A sample from the novel, ‘The Hero.’
Chapter 1) In the Beginning, There was … The Darkness
It was as if this world had become something else. It was morphing into some form of supernatural thriller written by a young aspiring Hollywood screenwriter named Chris, and that was the thing he disliked about it all, his life was now so coming of age. It was important he listed what was happening to him, which he did, upon his desk in the dark of the night beside a paraffin lamp— one he lifted from the garage years back. On the list included the usual bullshit: being bullied in school, never kissed a girl, victim to the stereotypical older brother, bla-di-fucking-bla. It was all… a… cliché – like his nickname—or was it now his real name? Fiction, non-fiction – it had—morphed. What was real after all? It was a weird energy these days. Energy—that’s a word Hero was beginning to understand more than in his earlier life: not that he could articulate what he was thinking in terms of energy, especially now, during… ‘the moment’.
The moment was something he had to call it – cause otherwise—what the fuck was it? Something a fifteen-year-old boy was too immature to comprehend that’s for sure… but Hero was not your typical fifteen year old – he knew what it was, he just wasn’t ready to deal with it… yet. A type of flow where time seemed to stand still and a man was now capable of anything in ‘the moment’, anything at all. That’s what it felt like to this boy. Was anyone else able to do it? Feel it? He recalls only two other times in life when ‘the moment’ came, it was one of those things you don’t forget – like the first time you eat raspberry trifle, the first time you walk through a meadow and smell warm daisies – when the wind is cool on your legs and it is magic hour in the sky, or the first time the sound of a girls voice touches your ears in that way – like Jennifer White did last spring even though I was too much of a pussy to tell her. ‘The moment’, it was something he attempted to describe to his best friend Gary Matsumoto, but only once. That’s what started the bullying – how ironic, Hero thought. He failed then, but he knew it wasn’t to do with ‘growing older so he’d then be able to understand it’, in fact, he despised it when his parents would tell him to grow up, or that he’d understand this and understand that when he was ‘older’, as if he wasn’t able to see it all in front of his own eyes now. Kids are fucking smart you know?!! But he would never say it… Hero would never say much.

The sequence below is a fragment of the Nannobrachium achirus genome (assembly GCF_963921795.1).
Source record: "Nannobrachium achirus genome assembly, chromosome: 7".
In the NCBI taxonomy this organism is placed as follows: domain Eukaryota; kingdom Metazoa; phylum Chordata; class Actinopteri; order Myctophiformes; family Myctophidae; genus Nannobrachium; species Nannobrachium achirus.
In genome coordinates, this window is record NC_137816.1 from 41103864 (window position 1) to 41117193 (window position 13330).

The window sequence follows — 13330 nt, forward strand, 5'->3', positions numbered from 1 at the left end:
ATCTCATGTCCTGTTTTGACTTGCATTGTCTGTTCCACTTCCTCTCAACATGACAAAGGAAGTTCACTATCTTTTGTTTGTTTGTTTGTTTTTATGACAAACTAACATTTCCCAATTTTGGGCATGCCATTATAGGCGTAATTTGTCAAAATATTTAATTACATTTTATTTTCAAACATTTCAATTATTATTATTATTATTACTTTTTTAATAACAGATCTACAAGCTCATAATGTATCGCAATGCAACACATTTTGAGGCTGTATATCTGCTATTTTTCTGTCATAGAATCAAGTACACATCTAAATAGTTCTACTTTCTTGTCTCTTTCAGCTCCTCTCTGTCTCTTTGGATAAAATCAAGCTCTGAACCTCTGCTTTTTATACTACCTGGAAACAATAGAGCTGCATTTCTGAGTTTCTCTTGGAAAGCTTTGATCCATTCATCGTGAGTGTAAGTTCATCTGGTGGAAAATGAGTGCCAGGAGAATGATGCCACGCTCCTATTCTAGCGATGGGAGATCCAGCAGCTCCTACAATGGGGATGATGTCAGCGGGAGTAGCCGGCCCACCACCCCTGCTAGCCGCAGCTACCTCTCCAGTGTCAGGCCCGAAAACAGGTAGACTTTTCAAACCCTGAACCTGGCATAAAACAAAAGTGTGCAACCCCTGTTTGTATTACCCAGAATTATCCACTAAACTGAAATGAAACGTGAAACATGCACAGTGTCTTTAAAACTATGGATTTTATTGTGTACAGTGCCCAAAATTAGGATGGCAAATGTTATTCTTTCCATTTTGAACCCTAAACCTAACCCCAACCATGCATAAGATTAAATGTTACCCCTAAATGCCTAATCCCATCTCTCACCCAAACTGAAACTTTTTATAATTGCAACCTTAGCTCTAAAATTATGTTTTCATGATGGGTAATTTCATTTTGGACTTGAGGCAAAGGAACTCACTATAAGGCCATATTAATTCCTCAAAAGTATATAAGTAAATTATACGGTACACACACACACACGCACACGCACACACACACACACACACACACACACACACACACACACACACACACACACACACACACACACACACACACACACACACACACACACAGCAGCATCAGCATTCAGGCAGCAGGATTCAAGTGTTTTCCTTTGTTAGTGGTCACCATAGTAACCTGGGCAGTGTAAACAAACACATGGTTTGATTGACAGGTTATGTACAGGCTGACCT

‘You’ll understand when you grow up Hero’, Mum would say.
No Mum, it’s just Dad still hasn’t grasped your cycle yet, and he doesn’t know that it’s at this time that the movie star impersonations make you cringe the most – it’s what keeps your one eye on Uncle Jerry, and your wild woman going there. Haha! But Hero wouldn’t say that either, he wouldn’t say a damn thing these days, he’d just observe, absorb, invert, and eventually – slow down time: not that he knew that that’s what he was doing. He was Hero. It was not his birth name, but it was his name from now on, in England, in this year… which was 2001.
‘How the f….’
Mum was at the kitchen door, and she was looking at Dad with those eyebrows again. He’d seen them before and rather enjoyed over imagining what they looked like. In this case raised and diagonally angled as if she had just morphed into an angry cartoon witch, it was her telling off face in which he could see purple lines and a hiding long tongue. Dad knew how to deal with it, the same way you deal with all sorcery, with a smile.
‘How did you do that? How do you…’ Dad asked.
‘My coffee, you saved it, you moved so… quick.
Dad was a tall man with dad hair and dad trousers. It was all so insignificant in style and yet somehow managed to muster that omnipresent energy of a father. Hero didn’t know how old Dad was exactly, but he did remember him having a 50th birthday at some point, it’s when Jerry was over last – he remembers because that was when the voice spoke to him — no games — it was a voice that would say such things: like an entity had come into him to help, when he was focusing on anything that his mind was trying to make matter. No games was the most recent a commandment he had added to his list, of which there were more to learn. ‘The Voice’ was (Hero had decided), a voice behind the voice (the one that would give him goose bumps and this was the sign) and the list so far read in pencil on white tracing paper folded in his wallet:
Do the right thing (if you don’t know what that is – then listen to the quiet voice behind the voice – you’ll know when you hear it – because you will have goose bumps).
No lies to others or to yourself.
No games (don’t strategise over people’s emotions) – be yourself.